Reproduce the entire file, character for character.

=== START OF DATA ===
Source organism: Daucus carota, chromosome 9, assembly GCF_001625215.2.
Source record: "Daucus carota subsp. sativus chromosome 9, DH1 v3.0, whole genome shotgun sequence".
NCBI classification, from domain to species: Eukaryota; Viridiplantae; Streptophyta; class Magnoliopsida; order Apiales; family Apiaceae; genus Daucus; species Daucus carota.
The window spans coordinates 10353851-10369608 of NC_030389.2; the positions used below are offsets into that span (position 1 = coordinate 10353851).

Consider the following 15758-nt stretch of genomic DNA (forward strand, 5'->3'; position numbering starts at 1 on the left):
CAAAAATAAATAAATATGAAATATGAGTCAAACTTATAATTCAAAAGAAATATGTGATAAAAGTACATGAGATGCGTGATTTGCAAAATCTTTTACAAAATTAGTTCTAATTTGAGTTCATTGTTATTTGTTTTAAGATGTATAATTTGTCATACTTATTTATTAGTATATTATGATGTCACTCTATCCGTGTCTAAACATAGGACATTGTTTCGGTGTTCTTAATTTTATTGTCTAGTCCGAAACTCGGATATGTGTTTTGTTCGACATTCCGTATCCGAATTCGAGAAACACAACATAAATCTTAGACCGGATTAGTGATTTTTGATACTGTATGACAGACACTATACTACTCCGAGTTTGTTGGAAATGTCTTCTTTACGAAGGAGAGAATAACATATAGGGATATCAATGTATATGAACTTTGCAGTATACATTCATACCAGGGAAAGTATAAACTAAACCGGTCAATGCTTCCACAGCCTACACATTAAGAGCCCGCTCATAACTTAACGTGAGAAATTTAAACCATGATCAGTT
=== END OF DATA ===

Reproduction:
Source organism: Daucus carota, chromosome 9, assembly GCF_001625215.2.
Source record: "Daucus carota subsp. sativus chromosome 9, DH1 v3.0, whole genome shotgun sequence".
NCBI classification, from domain to species: Eukaryota; Viridiplantae; Streptophyta; class Magnoliopsida; order Apiales; family Apiaceae; genus Daucus; species Daucus carota.
The window spans coordinates 10353851-10369608 of NC_030389.2; the positions used below are offsets into that span (position 1 = coordinate 10353851).

Consider the following 15758-nt stretch of genomic DNA (forward strand, 5'->3'; position numbering starts at 1 on the left):
CAAAAATAAATAAATATGAAATATGAGTCAAACTTATAATTCAAAAGAAATATGTGATAAAAGTACATGAGATGCGTGATTTGCAAAATCTTTTACAAAATTAGTTCTAATTTGAGTTCATTGTTATTTGTTTTAAGATGTATAATTTGTCATACTTATTTATTAGTATATTATGATGTCACTCTATCCGTGTCTAAACATAGGACATTGTTTCGGTGTTCTTAATTTTATTGTCTAGTCCGAAACTCGGATATGTGTTTTGTTCGACATTCCGTATCCGAATTCGAGAAACACAACATAAATCTTAGACCGGATTAGTGATTTTTGATACTGTATGACAGACACTATACTACTCCGAGTTTGTTGGAAATGTCTTCTTTACGAAGGAGAGAATAACATATAGGGATATCAATGTATATGAACTTTGCAGTATACATTCATACCAGGGAAAGTATAAACTAAACCGGTCAATGCTTCCACAGCCTACACATTAAGAGCCCGCTCATAACTTAACGTGAGAAATTTAAACCATGATCAGTT